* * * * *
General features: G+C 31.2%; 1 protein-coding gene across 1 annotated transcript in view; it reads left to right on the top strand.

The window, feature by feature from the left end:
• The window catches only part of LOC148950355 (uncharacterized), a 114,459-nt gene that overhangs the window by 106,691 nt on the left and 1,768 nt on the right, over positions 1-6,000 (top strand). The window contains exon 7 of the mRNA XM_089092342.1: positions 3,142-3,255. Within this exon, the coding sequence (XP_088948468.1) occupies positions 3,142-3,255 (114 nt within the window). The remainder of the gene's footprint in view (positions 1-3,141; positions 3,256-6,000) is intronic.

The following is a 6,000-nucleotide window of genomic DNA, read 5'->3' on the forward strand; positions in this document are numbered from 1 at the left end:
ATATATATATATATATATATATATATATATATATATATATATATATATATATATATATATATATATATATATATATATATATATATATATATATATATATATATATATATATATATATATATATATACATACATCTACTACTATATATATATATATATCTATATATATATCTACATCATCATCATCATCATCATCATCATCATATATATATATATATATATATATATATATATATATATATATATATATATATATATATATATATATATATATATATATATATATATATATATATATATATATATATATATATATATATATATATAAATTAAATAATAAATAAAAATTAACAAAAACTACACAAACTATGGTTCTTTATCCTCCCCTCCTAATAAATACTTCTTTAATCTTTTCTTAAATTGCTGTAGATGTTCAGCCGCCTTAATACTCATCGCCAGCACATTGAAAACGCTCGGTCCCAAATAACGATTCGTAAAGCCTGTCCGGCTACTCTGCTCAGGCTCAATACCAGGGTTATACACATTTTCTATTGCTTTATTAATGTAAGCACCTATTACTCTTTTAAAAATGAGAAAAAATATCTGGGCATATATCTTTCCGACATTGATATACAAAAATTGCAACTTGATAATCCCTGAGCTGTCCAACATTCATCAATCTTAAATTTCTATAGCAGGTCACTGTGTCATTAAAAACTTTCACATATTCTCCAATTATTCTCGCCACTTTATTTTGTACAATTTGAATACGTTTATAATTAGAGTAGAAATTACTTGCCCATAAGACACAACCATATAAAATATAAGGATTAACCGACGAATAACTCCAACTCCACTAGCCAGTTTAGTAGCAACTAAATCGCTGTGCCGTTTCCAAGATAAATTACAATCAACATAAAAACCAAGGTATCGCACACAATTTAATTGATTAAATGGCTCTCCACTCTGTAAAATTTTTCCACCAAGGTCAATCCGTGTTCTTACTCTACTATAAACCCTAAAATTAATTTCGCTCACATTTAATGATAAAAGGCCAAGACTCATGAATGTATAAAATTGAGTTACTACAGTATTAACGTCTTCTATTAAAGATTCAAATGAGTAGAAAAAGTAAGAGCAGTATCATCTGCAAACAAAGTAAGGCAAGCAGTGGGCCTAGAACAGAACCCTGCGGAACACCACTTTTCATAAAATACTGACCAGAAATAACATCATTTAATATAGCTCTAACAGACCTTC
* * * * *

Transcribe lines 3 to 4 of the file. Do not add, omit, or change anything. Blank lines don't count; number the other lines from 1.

• The window catches only part of LOC148950355 (uncharacterized), a 114,459-nt gene that overhangs the window by 106,691 nt on the left and 1,768 nt on the right, over positions 1-6,000 (top strand). The window contains exon 7 of the mRNA XM_089092342.1: positions 3,142-3,255. Within this exon, the coding sequence (XP_088948468.1) occupies positions 3,142-3,255 (114 nt within the window). The remainder of the gene's footprint in view (positions 1-3,141; positions 3,256-6,000) is intronic.

The following is a 6,000-nucleotide window of genomic DNA, read 5'->3' on the forward strand; positions in this document are numbered from 1 at the left end: